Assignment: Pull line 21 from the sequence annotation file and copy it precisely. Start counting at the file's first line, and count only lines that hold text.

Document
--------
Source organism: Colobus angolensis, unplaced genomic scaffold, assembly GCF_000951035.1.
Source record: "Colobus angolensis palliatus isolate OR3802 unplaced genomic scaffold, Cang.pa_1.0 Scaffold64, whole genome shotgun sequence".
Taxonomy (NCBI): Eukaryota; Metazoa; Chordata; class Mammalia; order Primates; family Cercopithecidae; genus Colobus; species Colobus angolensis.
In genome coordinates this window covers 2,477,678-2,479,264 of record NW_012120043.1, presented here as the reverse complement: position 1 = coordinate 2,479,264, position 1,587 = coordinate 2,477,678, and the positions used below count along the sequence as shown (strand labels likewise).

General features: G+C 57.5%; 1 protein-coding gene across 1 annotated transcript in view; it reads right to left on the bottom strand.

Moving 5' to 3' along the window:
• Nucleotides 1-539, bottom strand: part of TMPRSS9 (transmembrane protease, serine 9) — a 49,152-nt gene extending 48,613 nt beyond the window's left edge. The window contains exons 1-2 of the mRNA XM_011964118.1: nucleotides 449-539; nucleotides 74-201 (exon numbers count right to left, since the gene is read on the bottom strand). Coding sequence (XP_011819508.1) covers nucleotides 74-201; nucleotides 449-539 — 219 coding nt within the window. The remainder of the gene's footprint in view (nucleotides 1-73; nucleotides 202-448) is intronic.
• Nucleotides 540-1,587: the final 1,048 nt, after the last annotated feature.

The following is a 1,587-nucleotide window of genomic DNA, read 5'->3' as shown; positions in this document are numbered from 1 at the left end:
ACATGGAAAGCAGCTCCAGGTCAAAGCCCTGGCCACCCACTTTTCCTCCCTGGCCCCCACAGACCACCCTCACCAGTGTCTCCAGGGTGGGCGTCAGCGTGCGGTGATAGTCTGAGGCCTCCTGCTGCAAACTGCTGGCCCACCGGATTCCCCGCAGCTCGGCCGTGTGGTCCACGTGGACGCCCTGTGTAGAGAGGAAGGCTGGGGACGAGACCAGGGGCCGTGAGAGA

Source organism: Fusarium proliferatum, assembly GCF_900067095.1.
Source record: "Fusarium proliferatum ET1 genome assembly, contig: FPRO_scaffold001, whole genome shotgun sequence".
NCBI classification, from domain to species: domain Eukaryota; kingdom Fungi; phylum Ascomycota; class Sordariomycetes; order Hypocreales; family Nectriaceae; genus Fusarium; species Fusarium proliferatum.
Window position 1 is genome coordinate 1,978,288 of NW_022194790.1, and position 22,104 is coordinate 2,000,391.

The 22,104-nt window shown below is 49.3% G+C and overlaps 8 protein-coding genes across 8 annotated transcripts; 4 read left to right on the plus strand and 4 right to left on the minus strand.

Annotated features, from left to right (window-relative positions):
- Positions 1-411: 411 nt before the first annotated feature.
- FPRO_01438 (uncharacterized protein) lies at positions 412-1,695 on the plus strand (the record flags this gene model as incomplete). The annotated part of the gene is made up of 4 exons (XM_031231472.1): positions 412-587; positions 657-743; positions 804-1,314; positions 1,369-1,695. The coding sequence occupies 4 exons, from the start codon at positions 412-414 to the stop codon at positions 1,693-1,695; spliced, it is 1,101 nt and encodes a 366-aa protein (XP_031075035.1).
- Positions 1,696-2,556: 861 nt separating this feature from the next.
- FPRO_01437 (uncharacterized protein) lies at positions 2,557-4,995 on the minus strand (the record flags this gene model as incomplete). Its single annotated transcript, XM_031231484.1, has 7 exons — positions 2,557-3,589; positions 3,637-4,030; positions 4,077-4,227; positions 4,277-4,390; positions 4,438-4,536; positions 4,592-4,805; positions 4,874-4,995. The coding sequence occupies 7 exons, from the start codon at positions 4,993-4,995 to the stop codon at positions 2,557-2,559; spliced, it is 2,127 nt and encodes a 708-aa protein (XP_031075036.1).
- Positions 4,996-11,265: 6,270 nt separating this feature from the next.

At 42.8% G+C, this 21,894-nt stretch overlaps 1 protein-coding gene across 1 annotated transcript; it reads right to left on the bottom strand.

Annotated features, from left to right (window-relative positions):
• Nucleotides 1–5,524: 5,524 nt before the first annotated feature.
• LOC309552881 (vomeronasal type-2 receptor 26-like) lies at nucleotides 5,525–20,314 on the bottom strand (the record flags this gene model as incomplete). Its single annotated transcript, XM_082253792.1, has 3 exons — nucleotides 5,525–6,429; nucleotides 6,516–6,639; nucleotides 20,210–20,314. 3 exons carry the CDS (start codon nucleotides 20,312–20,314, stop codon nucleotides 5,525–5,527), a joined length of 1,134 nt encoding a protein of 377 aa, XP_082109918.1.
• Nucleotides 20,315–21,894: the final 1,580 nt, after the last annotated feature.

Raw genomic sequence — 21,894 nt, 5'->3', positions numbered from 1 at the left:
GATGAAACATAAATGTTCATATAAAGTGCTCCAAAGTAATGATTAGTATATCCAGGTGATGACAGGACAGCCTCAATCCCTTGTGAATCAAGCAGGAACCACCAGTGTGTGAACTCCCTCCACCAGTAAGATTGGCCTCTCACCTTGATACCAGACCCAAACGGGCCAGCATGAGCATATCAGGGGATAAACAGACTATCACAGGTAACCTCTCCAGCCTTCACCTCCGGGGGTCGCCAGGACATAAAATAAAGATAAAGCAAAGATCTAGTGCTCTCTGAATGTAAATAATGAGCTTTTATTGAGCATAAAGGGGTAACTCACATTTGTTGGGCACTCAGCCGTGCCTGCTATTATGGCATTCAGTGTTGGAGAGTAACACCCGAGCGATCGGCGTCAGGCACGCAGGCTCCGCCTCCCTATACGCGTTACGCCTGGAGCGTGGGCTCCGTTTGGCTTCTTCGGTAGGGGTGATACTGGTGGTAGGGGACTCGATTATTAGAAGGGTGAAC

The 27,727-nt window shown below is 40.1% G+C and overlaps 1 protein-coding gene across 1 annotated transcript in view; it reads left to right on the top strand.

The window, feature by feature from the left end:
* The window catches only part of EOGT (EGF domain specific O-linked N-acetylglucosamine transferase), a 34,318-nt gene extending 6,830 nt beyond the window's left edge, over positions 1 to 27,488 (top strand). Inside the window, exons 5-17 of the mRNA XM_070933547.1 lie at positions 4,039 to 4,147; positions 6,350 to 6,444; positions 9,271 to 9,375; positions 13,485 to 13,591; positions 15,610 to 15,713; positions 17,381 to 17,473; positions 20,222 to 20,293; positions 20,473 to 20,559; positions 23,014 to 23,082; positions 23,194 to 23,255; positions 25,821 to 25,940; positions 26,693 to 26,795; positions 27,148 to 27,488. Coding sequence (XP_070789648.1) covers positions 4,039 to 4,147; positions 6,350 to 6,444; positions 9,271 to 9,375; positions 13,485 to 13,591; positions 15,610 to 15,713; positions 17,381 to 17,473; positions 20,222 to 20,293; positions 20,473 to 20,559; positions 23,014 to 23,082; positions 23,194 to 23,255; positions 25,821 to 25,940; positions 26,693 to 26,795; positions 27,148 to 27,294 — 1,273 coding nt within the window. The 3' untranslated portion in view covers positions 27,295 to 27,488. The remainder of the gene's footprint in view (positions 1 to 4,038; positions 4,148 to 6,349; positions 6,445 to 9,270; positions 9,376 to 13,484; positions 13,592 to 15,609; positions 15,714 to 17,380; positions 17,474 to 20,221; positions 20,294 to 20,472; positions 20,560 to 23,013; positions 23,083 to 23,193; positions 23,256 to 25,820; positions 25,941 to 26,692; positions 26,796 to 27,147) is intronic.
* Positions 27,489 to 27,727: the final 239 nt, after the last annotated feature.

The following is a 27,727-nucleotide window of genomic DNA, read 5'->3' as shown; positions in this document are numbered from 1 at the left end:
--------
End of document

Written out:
- Positions 4,996-11,265: 6,270 nt separating this feature from the next.